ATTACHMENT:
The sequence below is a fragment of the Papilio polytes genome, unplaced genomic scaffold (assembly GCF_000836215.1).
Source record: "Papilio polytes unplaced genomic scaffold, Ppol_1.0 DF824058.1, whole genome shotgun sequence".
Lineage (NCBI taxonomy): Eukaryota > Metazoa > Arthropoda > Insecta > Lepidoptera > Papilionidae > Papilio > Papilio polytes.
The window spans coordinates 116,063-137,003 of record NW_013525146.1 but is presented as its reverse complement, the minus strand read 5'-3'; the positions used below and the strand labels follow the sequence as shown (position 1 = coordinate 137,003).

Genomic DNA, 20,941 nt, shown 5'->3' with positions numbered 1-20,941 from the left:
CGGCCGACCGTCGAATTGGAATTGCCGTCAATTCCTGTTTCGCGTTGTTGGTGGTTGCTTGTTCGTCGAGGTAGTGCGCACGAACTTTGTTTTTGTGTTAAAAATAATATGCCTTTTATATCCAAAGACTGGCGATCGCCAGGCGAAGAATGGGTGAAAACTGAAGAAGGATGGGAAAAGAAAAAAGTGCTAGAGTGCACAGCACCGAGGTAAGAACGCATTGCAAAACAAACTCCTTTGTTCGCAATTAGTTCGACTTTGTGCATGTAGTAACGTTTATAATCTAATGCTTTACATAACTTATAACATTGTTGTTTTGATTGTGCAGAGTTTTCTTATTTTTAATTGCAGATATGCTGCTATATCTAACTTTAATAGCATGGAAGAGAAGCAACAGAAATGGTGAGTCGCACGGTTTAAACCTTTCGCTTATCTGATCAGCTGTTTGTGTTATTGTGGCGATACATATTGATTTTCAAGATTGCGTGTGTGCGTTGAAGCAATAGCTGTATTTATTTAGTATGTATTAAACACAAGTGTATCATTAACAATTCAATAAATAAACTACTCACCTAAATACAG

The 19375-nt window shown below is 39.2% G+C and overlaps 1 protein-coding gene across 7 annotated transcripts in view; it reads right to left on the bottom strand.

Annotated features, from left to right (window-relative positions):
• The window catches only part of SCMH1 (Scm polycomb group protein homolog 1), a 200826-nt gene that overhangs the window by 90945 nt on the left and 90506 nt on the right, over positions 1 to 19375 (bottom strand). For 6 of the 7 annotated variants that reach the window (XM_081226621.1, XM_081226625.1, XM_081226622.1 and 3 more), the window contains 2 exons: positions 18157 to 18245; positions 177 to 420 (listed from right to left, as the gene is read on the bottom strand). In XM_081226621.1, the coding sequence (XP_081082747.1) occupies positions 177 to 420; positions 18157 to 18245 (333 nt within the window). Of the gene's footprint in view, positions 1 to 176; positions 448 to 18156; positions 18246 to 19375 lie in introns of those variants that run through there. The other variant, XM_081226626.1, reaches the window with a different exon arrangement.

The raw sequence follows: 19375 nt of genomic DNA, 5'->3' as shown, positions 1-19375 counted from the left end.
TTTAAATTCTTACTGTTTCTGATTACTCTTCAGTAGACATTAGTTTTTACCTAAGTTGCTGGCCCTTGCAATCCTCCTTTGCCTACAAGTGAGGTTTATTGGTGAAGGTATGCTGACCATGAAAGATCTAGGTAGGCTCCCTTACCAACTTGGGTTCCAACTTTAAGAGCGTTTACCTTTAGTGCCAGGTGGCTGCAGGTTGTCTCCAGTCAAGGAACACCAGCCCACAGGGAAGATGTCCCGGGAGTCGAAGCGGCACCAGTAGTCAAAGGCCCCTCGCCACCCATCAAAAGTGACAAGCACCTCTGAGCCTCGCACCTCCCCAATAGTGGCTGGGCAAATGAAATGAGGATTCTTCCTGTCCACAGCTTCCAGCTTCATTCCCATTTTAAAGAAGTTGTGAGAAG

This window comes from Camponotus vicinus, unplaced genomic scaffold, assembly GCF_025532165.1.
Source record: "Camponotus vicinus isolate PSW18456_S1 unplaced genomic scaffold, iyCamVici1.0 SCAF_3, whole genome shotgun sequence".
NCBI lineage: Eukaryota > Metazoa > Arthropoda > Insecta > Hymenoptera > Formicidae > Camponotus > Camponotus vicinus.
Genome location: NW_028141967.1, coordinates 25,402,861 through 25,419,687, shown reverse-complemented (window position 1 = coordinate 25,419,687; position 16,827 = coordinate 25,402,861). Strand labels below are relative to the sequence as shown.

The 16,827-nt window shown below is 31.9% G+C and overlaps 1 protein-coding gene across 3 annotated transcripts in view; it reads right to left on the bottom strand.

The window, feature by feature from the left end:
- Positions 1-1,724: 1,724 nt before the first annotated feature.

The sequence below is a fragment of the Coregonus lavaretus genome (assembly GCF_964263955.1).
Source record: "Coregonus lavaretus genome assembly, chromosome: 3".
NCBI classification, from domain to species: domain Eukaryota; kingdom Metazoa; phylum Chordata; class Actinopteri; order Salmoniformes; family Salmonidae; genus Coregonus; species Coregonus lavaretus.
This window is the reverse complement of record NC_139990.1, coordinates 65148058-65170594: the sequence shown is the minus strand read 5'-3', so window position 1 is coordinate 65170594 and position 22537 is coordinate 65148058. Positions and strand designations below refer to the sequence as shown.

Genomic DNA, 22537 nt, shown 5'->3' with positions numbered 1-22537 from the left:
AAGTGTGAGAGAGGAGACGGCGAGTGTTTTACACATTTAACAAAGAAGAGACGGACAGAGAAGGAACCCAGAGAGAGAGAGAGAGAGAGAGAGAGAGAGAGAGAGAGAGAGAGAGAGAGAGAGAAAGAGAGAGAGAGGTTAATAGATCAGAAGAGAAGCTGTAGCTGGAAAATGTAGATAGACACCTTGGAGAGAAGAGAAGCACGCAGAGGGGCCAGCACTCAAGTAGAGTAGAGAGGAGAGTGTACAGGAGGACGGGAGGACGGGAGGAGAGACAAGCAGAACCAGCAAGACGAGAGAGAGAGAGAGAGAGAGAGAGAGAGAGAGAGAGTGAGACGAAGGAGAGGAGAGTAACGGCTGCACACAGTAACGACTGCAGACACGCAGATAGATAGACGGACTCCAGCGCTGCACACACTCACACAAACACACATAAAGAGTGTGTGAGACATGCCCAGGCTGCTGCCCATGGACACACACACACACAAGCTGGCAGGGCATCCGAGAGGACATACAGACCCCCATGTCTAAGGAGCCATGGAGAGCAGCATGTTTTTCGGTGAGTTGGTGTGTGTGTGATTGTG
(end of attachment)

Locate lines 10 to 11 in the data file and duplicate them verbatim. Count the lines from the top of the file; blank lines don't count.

The raw sequence follows: 19375 nt of genomic DNA, 5'->3' as shown, positions 1-19375 counted from the left end.
TTTAAATTCTTACTGTTTCTGATTACTCTTCAGTAGACATTAGTTTTTACCTAAGTTGCTGGCCCTTGCAATCCTCCTTTGCCTACAAGTGAGGTTTATTGGTGAAGGTATGCTGACCATGAAAGATCTAGGTAGGCTCCCTTACCAACTTGGGTTCCAACTTTAAGAGCGTTTACCTTTAGTGCCAGGTGGCTGCAGGTTGTCTCCAGTCAAGGAACACCAGCCCACAGGGAAGATGTCCCGGGAGTCGAAGCGGCACCAGTAGTCAAAGGCCCCTCGCCACCCATCAAAAGTGACAAGCACCTCTGAGCCTCGCACCTCCCCAATAGTGGCTGGGCAAATGAAATGAGGATTCTTCCTGTCCACAGCTTCCAGCTTCATTCCCATTTTAAAGAAGTTGTGAGAAG